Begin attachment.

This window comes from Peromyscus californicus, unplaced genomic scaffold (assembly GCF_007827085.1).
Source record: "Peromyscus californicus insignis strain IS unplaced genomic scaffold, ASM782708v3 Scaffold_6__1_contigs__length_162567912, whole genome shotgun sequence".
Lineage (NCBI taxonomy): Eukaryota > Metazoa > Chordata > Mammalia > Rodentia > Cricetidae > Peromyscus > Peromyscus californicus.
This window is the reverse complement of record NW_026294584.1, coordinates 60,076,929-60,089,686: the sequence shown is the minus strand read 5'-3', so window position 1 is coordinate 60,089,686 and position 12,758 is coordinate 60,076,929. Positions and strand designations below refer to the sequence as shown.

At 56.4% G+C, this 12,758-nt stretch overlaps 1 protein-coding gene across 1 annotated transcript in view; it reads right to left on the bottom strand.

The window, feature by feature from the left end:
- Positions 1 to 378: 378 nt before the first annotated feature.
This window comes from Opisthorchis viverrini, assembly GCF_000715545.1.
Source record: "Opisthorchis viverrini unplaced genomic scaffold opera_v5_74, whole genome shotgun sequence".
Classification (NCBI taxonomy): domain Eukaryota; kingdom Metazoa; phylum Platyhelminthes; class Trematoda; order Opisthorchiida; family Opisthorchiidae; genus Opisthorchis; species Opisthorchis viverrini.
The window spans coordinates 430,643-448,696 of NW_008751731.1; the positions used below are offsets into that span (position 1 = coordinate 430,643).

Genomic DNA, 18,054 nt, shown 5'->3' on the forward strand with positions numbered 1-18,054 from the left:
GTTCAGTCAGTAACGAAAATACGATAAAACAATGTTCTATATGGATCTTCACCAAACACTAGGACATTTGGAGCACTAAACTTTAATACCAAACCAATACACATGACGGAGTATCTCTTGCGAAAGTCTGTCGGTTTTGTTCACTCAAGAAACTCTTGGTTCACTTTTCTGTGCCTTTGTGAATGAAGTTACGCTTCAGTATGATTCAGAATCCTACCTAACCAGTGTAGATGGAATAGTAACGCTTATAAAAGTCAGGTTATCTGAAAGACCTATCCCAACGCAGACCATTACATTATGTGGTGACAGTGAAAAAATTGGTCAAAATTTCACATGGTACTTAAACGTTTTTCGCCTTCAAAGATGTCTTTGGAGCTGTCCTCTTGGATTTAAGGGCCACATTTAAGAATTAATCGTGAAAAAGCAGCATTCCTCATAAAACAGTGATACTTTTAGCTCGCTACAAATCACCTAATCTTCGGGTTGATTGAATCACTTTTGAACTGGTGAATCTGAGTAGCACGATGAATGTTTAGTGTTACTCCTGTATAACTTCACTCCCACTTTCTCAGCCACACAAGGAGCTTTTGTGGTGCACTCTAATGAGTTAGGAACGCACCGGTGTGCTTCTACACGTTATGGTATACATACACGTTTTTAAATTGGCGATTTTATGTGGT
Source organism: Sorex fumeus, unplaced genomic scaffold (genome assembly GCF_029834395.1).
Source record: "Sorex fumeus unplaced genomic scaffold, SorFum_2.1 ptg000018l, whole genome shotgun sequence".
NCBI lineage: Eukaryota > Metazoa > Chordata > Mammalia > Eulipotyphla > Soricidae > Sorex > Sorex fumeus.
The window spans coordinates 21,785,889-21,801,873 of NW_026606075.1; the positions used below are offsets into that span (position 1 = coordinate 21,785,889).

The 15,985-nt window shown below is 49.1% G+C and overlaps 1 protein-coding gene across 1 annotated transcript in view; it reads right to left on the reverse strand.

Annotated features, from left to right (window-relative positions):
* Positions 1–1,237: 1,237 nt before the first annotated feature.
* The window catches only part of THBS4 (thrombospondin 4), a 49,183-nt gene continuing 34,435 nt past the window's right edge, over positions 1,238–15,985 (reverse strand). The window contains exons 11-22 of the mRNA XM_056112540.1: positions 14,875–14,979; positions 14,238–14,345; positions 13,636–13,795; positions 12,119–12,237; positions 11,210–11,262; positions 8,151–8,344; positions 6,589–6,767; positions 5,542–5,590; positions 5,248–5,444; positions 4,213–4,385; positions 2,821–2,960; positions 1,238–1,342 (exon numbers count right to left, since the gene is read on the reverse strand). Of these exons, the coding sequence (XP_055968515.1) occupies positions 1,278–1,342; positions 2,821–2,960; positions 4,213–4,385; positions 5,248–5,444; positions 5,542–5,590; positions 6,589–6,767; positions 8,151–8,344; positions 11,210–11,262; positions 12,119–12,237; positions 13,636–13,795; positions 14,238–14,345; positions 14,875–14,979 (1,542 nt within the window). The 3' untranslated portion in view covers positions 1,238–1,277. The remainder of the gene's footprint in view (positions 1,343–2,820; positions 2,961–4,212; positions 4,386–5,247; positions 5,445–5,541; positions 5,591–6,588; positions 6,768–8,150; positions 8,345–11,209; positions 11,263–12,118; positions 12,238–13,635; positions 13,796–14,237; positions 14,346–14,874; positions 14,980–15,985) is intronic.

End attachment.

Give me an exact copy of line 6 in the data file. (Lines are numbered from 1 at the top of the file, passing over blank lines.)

The window, feature by feature from the left end: